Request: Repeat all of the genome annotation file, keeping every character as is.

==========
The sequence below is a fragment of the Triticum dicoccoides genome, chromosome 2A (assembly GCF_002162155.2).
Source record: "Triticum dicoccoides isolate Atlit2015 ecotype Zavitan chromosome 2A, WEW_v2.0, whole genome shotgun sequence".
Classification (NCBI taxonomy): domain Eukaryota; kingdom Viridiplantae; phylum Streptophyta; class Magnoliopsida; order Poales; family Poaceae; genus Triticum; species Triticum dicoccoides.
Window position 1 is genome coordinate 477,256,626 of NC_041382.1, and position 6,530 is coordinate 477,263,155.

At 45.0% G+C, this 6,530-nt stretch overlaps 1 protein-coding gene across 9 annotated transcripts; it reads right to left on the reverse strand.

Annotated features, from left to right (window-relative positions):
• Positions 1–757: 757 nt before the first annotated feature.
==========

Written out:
The sequence below is a fragment of the Triticum dicoccoides genome, chromosome 2A (assembly GCF_002162155.2).
Source record: "Triticum dicoccoides isolate Atlit2015 ecotype Zavitan chromosome 2A, WEW_v2.0, whole genome shotgun sequence".
Classification (NCBI taxonomy): domain Eukaryota; kingdom Viridiplantae; phylum Streptophyta; class Magnoliopsida; order Poales; family Poaceae; genus Triticum; species Triticum dicoccoides.
Window position 1 is genome coordinate 477,256,626 of NC_041382.1, and position 6,530 is coordinate 477,263,155.

At 45.0% G+C, this 6,530-nt stretch overlaps 1 protein-coding gene across 9 annotated transcripts; it reads right to left on the reverse strand.

Annotated features, from left to right (window-relative positions):
• Positions 1–757: 757 nt before the first annotated feature.